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Harry's Café in Pittsburg, Kansas, April 2014

Harry’s Café in Pittsburg, Kansas, April 2014

I drove to southeast Kansas on Saturday. I came over the slight rise on I-69 South outside of Fort Scott and there it was: the landscape of my youth. Broad, slightly rolling, with nearly a 360 degree horizon marked by woody fence rows and cultivated fields. I wanted my windows rolled down. I wanted to pull in the April air and feel it raise the hair on my arms.

Coming in to Pittsburg thirty minutes later, it was tangible, this draw. Yet, the houses along the north route into town were the same, the businesses more or less so, the downtown as honest and open as I remembered. Old square facades, decorative on the Fox Theater building, plain on the Bess Hotel, were tidy and quiet. Even after all this time, still, no one walked the sidewalks.

But the restaurants were full: lines waited at Jim’s, at Harry’s. The large mirrored clock on the back wall of Harry’s tells me I have been here for 18 hours. I’ve eaten with good friends that keep up with my wandering taste buds. We leave little time for sleep between feasts: next stop Chicken Annie’s.

Tomorrow, I speak at the splendid Pittsburg Public Library about Biting Through the Skin: An Indian Kitchen in America’s Heartland. The building was constructed with Carnegie funds and, sometime since I have left the area, they have added on to it seamlessly. I remember the wood of the check-out desk, its dark grain. The periodical section, with newspapers hung on dowels, and its flat tables. It seems curious I do not anticipate changes within. I understand, with a nod to Lori and to Debbie, that of course there is a computer lab there now. But I go fearlessly on without worry. My patient friends are the real glory.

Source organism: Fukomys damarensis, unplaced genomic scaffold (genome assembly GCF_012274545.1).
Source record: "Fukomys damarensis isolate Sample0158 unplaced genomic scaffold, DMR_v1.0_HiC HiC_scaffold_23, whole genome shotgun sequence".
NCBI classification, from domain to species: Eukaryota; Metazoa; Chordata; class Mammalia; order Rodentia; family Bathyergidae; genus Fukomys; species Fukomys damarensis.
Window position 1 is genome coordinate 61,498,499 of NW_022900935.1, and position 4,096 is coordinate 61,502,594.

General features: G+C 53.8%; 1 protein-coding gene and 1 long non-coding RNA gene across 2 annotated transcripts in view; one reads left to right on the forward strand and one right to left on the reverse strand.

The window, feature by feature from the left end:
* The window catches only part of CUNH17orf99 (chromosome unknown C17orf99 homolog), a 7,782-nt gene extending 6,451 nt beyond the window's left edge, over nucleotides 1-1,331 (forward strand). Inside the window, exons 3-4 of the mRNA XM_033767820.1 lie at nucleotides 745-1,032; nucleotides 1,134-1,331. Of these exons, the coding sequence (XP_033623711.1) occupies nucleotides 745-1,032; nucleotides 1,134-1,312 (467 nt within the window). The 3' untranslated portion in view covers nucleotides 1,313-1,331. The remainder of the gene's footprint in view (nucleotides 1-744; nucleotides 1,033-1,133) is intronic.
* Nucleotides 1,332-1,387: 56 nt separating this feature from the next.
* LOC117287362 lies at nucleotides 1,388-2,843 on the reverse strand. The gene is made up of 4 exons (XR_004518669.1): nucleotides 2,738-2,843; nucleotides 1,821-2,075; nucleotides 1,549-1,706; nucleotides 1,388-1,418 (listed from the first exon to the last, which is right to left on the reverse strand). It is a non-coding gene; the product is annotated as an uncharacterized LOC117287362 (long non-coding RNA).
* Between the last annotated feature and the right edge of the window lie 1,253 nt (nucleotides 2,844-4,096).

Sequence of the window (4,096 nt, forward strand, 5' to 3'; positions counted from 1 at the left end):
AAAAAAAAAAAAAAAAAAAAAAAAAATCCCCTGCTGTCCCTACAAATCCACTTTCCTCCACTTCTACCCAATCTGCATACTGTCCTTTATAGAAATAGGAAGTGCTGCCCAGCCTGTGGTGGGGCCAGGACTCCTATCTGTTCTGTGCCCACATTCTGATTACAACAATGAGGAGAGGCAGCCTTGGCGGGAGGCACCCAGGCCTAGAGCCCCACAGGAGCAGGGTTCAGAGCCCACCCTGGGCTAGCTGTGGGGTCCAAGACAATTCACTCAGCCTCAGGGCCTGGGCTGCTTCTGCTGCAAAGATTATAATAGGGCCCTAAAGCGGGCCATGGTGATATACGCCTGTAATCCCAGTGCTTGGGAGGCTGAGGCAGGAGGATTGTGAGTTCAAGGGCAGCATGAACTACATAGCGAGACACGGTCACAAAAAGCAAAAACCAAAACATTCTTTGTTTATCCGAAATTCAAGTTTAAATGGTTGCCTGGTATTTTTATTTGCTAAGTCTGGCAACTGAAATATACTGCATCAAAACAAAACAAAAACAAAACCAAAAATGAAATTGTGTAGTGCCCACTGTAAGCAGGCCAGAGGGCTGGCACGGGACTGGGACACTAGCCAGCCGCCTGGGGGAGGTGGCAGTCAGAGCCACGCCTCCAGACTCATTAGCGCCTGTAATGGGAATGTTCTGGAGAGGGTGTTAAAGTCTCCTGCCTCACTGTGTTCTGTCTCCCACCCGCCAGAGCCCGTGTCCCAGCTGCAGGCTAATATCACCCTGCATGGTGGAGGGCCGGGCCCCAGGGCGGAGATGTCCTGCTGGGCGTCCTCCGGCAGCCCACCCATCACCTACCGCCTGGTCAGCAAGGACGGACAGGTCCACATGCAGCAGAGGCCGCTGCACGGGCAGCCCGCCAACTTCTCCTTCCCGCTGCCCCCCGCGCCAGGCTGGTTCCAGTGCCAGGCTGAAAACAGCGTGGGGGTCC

Coming home. Nice.


About ninafurstenau

Nina Mukerjee Furstenau teaches a Food and Wine Writing for the University of Missouri Science and Agriculture Journalism program and the MU School of Journalism School. Her book, Biting Through the Skin: An Indian Kitchen in America's Heartland was the winner of the MFK Fisher Book Award and Grand Prize Award for culinary/culture writing and designated as a Kansas Notable Book. She has also written Savor Missouri: River Hill Country Food and Wine, celebrating Missouri foodways. Her essay, "And Then There Was Rum Cake," appears in the 2017 anthology, Pie & Whiskey: Writer's Under the Influence of Butter and Booze. Ms. Furstenau was in the Peace Corps in Tunisia from 1984 to 1986 and then began working life as a journalist and publisher/editor of three construction magazines beginning in 1987. Ms. Furstenau and her husband launched and published these magazines and two others until 2001. She was a month-long resident at the Vermont Studio Center in Johnson, Vermont, in 2008.
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